aside Hurricane Irma Is Expected To Land In Puerto Rico By 9/6/17.

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This is scary. Both I and a fellow blogger, Horty of the Dr. Rex blog, “It is what it is,” live on opposite coastlines in Central Florida, sometimes called the I-4 corridor. I have not wanted to pay attention to the news reports regarding this biggest storm ever, Miss Irma heading in the direction of the Caribbean Islands, Puerto Rico, maybe Cuba, and then somewhere on the US Atlantic Ocean coastline which includes Florida, but I have no choice. 

Florida’s Governor Rick Scott has already declared a state of emergency on Monday (9/4/17). He tweeted that the republican President Donald Trump has offered Florida, “the full resources of the federal government.”

Most of the latest projections have Irma slamming into Florida by Sunday 9/10/17, although it’s unclear where it may make landfall.

There are thoughtful friends who have kindly offered me shelter, just in case, but I am taking a wait and see attitude. I do believe in the power of prayer, which I intend to exercise.

Irma is expected to hit Puerto Rico, today, September 6, 2017.

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Here is the rest of the story...

On September 5, 2017,  Ivelisse Rivera and Lizette Alvarez of the New York Times penned the following report, “Hurricane Irma, a Category 5 Hurricane, Heads for Puerto Rico.”


“As Hurricane Irma, considered the most powerful Atlantic storm ever recorded, aimed for Puerto Rico and other islands throughout the Caribbean, residents scrambled Tuesday to rush out of flood zones, stock up on the last available water, food and gas, shutter their homes and brace for what is now, and could remain, a mammoth Category 5 hurricane.”

“We have to prepare for an event that we have never experienced here,” said Gov. Ricardo Rosselló of Puerto Rico at a news conference, as he went on to call the hurricane’s arrival imminent and its potential catastrophic.”

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“Packing winds of up to 185 miles an hour, Irma threatened havoc and widespread destruction across Puerto Rico, a United States territory of 3.4 million people, the nearby island of Hispaniola (home to the Dominican Republic and Haiti), Antigua, St. Kitts and Nevis, and the United States Virgin Islands, among others. Cuba is also threatened. The storm is expected to rake or sideswipe Puerto Rico on Wednesday.”

“President Trump declared a state of emergency in Puerto Rico, Florida and the United States Virgin Islands on Tuesday.”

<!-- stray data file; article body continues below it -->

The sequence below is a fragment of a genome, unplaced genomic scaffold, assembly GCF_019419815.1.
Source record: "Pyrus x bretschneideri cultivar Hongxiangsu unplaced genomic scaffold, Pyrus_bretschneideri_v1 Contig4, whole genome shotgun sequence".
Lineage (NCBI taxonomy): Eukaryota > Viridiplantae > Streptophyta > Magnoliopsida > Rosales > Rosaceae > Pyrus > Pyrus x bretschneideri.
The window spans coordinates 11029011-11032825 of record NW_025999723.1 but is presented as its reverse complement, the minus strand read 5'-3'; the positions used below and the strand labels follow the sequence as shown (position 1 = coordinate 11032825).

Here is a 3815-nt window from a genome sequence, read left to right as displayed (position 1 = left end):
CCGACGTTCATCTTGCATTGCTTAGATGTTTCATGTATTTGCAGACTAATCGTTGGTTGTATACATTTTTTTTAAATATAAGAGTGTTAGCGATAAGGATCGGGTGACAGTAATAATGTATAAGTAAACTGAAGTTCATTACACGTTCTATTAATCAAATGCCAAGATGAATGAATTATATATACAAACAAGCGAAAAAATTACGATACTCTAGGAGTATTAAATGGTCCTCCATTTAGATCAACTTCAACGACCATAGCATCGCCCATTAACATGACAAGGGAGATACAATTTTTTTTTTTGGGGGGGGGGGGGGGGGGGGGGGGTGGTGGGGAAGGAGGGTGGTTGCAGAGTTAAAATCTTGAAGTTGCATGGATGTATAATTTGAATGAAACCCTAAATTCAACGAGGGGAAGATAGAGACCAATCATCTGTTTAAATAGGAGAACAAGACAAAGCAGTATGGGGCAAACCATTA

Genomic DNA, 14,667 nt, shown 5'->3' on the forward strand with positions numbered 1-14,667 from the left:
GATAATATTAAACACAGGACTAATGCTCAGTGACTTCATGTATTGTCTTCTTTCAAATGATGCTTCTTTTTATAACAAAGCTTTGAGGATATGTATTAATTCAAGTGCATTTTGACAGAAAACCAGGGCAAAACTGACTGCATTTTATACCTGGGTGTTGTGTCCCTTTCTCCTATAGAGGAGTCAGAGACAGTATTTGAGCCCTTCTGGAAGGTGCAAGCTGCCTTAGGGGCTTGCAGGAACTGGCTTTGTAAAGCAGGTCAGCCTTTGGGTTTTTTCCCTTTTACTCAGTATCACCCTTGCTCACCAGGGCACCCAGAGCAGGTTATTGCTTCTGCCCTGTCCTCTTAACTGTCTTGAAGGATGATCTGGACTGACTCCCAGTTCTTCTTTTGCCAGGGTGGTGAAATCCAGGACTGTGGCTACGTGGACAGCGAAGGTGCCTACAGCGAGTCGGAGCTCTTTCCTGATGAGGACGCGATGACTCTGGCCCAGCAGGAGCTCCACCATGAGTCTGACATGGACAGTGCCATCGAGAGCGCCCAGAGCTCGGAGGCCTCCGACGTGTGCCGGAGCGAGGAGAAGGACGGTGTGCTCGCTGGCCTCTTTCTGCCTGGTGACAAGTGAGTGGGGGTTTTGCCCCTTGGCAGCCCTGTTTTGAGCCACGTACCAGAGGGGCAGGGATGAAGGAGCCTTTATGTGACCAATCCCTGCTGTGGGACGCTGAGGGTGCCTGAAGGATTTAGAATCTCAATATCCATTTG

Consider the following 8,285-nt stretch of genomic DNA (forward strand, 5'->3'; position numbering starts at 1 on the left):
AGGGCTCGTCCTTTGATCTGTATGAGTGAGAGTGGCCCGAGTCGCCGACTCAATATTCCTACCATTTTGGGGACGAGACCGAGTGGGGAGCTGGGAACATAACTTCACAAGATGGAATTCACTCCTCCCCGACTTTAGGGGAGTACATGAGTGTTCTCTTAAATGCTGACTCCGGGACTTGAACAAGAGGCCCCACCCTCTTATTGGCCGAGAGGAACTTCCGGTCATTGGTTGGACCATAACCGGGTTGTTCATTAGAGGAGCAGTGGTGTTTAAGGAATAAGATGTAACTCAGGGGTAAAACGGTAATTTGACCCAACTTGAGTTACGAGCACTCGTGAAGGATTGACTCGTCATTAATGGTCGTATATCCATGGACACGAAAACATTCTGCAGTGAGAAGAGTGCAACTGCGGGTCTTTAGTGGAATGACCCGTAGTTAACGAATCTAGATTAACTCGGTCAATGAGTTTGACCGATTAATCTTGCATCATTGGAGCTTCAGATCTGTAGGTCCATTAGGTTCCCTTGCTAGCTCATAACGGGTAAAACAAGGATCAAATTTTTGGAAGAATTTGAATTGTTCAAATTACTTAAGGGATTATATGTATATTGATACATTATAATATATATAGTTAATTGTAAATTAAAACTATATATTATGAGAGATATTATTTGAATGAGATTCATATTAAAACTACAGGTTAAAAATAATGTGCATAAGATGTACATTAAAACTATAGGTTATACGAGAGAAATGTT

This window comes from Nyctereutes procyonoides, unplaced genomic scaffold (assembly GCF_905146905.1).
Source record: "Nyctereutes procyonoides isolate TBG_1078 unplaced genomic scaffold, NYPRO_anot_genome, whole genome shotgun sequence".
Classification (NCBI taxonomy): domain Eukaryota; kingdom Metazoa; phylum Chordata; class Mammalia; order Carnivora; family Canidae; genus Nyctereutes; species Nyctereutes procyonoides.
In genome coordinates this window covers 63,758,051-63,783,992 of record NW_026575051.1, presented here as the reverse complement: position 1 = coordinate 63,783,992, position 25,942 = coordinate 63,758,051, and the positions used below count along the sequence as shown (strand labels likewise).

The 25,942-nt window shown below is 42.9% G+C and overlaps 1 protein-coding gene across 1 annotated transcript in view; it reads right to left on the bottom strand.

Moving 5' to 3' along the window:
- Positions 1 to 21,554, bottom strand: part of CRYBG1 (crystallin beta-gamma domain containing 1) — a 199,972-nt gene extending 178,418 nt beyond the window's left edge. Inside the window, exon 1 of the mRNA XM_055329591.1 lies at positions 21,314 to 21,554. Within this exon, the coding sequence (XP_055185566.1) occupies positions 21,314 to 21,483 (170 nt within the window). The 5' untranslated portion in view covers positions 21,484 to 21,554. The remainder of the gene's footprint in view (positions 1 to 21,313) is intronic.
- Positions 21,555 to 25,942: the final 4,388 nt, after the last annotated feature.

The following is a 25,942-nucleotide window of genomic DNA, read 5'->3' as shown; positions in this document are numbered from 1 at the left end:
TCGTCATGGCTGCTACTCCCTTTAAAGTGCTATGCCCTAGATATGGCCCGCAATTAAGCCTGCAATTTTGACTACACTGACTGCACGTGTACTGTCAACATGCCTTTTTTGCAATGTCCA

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“Hurricane Irma is the strongest storm ever recorded in the Atlantic Ocean, according to the National Hurricane Center and Bryan Norcross, the hurricane specialist at The Weather Channel. The hurricane center said Irma had winds of up to 185 mph as it approached the Leeward Islands. There have been other storms with comparable winds in the Caribbean Sea or the Gulf of Mexico, where the warm waters fuel particularly dangerous hurricanes.”

“With Harvey’s destruction still fresh on people’s minds, Florida hustled into action. Gov. Rick Scott activated the state National Guard to help with hurricane preparations and suspended tolls. The governor declared a state of emergency on Monday and spoke with President Trump, who offered “the full resources of the federal government,” Mr. Scott wrote on Twitter.”

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“Most of the latest projections have Irma slamming into the state by Sunday, although it’s unclear where it may make landfall.”

“The Florida Keys, an especially vulnerable chain of islands, moved quickly to prepare for the crushing wind and its expected tidal inundation. On Wednesday, schools will be closed and mandatory evacuations will begin, county officials said. The Keys’ three hospitals started to evacuate patients on Tuesday.”

“Miami-Dade, the state’s largest county, announced that schools would close Thursday as officials kicked emergency plans into gear.”

“But it is Puerto Rico and the nearby northern Leeward islands that are expected to face Irma’s potentially catastrophic winds first. It has been nearly a century since Puerto Rico was hit by a Category 5 storm, Mr. Norcross said.”